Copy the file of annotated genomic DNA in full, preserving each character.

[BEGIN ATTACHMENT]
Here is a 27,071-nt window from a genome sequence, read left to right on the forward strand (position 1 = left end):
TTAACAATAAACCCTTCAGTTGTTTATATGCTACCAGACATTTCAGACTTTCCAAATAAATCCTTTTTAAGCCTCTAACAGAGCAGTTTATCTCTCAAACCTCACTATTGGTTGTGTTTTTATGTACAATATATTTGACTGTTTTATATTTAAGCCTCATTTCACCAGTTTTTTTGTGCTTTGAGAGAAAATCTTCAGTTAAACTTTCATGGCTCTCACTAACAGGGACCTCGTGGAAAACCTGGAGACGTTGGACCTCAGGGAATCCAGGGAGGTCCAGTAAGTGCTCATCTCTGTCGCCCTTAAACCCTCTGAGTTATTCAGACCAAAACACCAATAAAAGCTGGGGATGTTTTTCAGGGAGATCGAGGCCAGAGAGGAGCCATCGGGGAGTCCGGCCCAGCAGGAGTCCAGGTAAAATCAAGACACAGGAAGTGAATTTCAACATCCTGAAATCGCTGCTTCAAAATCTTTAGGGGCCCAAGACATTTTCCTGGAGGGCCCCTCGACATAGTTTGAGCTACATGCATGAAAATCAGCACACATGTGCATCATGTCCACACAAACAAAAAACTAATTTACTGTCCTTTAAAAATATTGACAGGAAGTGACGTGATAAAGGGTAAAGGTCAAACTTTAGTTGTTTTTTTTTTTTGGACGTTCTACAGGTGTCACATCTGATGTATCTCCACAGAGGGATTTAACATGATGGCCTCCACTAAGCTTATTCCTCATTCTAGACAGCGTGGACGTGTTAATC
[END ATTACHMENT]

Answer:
Here is a 27,071-nt window from a genome sequence, read left to right on the forward strand (position 1 = left end):
TTAACAATAAACCCTTCAGTTGTTTATATGCTACCAGACATTTCAGACTTTCCAAATAAATCCTTTTTAAGCCTCTAACAGAGCAGTTTATCTCTCAAACCTCACTATTGGTTGTGTTTTTATGTACAATATATTTGACTGTTTTATATTTAAGCCTCATTTCACCAGTTTTTTTGTGCTTTGAGAGAAAATCTTCAGTTAAACTTTCATGGCTCTCACTAACAGGGACCTCGTGGAAAACCTGGAGACGTTGGACCTCAGGGAATCCAGGGAGGTCCAGTAAGTGCTCATCTCTGTCGCCCTTAAACCCTCTGAGTTATTCAGACCAAAACACCAATAAAAGCTGGGGATGTTTTTCAGGGAGATCGAGGCCAGAGAGGAGCCATCGGGGAGTCCGGCCCAGCAGGAGTCCAGGTAAAATCAAGACACAGGAAGTGAATTTCAACATCCTGAAATCGCTGCTTCAAAATCTTTAGGGGCCCAAGACATTTTCCTGGAGGGCCCCTCGACATAGTTTGAGCTACATGCATGAAAATCAGCACACATGTGCATCATGTCCACACAAACAAAAAACTAATTTACTGTCCTTTAAAAATATTGACAGGAAGTGACGTGATAAAGGGTAAAGGTCAAACTTTAGTTGTTTTTTTTTTTTGGACGTTCTACAGGTGTCACATCTGATGTATCTCCACAGAGGGATTTAACATGATGGCCTCCACTAAGCTTATTCCTCATTCTAGACAGCGTGGACGTGTTAATC